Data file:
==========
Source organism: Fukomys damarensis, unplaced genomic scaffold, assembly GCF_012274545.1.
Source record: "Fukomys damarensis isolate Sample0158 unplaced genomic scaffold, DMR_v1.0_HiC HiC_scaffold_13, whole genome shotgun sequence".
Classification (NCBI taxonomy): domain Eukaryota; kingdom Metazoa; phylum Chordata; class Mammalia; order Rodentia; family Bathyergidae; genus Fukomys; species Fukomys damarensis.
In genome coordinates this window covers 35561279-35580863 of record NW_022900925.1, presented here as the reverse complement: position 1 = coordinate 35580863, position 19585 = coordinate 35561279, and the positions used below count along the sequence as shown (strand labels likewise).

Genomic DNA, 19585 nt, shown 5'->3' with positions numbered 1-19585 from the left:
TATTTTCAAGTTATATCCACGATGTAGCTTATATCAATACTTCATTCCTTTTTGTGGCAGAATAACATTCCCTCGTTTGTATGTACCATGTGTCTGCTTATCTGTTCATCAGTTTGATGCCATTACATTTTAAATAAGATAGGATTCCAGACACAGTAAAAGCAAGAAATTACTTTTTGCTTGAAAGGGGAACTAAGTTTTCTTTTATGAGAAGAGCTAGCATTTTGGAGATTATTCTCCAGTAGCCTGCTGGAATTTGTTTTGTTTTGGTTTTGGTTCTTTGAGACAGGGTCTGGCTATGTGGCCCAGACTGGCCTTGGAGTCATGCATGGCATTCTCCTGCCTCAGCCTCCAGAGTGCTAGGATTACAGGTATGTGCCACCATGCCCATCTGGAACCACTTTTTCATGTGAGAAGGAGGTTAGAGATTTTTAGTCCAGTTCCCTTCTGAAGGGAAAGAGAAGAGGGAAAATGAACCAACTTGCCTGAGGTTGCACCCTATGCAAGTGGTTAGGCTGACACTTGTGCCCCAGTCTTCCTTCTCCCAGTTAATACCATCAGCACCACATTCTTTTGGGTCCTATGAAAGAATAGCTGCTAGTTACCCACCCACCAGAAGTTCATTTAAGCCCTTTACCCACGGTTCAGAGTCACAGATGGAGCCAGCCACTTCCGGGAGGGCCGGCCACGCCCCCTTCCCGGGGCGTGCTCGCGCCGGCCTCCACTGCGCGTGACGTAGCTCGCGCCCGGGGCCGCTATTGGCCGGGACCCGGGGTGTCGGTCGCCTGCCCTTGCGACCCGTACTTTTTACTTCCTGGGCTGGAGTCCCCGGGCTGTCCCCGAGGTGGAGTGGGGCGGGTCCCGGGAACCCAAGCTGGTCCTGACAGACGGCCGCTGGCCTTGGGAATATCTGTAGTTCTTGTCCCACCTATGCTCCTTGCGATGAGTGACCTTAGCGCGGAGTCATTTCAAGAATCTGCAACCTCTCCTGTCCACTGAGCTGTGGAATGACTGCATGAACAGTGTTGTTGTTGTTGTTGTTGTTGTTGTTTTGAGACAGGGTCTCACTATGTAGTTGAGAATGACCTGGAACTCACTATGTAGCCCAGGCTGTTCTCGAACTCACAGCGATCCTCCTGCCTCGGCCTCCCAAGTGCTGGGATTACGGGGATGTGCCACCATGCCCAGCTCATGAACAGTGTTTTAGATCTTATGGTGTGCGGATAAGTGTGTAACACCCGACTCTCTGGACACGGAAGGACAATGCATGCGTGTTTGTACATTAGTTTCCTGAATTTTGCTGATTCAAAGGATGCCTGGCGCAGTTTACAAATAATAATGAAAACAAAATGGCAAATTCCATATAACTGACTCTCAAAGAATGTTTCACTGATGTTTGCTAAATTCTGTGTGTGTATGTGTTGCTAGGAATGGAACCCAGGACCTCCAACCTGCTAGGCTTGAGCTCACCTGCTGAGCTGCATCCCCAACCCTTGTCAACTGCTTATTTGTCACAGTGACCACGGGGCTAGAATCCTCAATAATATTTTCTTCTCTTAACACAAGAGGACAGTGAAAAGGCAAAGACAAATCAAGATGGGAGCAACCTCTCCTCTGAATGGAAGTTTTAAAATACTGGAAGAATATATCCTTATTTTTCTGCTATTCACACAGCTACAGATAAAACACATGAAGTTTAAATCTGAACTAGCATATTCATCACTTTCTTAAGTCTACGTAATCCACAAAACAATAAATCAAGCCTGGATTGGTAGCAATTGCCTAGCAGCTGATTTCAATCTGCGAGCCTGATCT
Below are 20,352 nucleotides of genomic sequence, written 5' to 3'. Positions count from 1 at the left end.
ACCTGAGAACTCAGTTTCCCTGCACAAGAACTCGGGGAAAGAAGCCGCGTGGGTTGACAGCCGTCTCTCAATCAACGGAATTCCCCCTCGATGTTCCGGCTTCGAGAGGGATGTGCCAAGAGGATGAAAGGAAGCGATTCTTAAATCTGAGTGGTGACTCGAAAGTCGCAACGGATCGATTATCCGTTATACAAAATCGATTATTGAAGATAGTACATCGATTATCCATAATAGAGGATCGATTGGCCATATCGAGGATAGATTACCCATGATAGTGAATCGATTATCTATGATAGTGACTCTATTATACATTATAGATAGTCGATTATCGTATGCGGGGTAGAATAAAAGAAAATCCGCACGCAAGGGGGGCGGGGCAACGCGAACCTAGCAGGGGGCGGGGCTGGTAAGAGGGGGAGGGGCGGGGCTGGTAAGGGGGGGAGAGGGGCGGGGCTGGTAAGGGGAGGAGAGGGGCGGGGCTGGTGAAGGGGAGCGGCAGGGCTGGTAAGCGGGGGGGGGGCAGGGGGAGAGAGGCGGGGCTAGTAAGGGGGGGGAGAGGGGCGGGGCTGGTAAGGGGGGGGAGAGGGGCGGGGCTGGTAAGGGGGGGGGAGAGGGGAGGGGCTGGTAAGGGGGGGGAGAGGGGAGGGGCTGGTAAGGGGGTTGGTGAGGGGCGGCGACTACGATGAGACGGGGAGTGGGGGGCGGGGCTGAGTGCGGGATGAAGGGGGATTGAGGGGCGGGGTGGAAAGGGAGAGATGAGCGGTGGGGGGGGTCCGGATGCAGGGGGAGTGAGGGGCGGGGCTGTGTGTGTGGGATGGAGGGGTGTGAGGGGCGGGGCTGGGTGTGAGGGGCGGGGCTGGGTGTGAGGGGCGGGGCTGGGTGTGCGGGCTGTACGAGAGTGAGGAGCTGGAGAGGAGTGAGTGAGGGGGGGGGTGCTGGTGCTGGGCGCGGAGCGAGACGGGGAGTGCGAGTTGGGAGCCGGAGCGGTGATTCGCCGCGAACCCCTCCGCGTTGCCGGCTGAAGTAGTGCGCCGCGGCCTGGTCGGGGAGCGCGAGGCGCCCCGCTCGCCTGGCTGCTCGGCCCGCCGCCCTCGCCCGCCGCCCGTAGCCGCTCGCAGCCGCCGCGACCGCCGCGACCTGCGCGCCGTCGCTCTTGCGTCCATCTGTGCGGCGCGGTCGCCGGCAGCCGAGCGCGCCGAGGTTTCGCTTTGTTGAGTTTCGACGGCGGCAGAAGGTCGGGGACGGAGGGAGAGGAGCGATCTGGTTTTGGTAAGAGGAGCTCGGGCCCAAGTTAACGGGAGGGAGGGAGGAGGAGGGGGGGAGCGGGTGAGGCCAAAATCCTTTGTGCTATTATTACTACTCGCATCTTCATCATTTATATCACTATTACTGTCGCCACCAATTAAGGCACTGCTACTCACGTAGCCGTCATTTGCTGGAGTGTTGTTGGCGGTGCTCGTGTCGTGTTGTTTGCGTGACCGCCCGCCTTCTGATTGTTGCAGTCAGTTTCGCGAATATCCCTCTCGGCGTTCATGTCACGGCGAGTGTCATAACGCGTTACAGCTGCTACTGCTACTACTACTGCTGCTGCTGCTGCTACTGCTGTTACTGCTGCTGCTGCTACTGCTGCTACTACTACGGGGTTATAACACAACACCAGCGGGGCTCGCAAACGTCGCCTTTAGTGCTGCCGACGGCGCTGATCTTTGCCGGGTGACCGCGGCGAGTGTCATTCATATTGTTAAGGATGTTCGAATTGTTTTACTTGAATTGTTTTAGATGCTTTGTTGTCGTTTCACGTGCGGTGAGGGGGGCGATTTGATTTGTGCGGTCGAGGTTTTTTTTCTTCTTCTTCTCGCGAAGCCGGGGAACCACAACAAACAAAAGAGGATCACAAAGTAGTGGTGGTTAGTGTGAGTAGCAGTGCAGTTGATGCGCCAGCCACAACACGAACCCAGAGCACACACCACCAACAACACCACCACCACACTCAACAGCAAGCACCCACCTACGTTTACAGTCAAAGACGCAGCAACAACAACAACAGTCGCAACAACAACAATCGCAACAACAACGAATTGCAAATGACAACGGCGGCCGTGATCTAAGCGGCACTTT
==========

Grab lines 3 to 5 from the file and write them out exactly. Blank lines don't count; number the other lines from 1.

Classification (NCBI taxonomy): domain Eukaryota; kingdom Metazoa; phylum Chordata; class Mammalia; order Rodentia; family Bathyergidae; genus Fukomys; species Fukomys damarensis.
In genome coordinates this window covers 35561279-35580863 of record NW_022900925.1, presented here as the reverse complement: position 1 = coordinate 35580863, position 19585 = coordinate 35561279, and the positions used below count along the sequence as shown (strand labels likewise).

Genomic DNA, 19585 nt, shown 5'->3' with positions numbered 1-19585 from the left: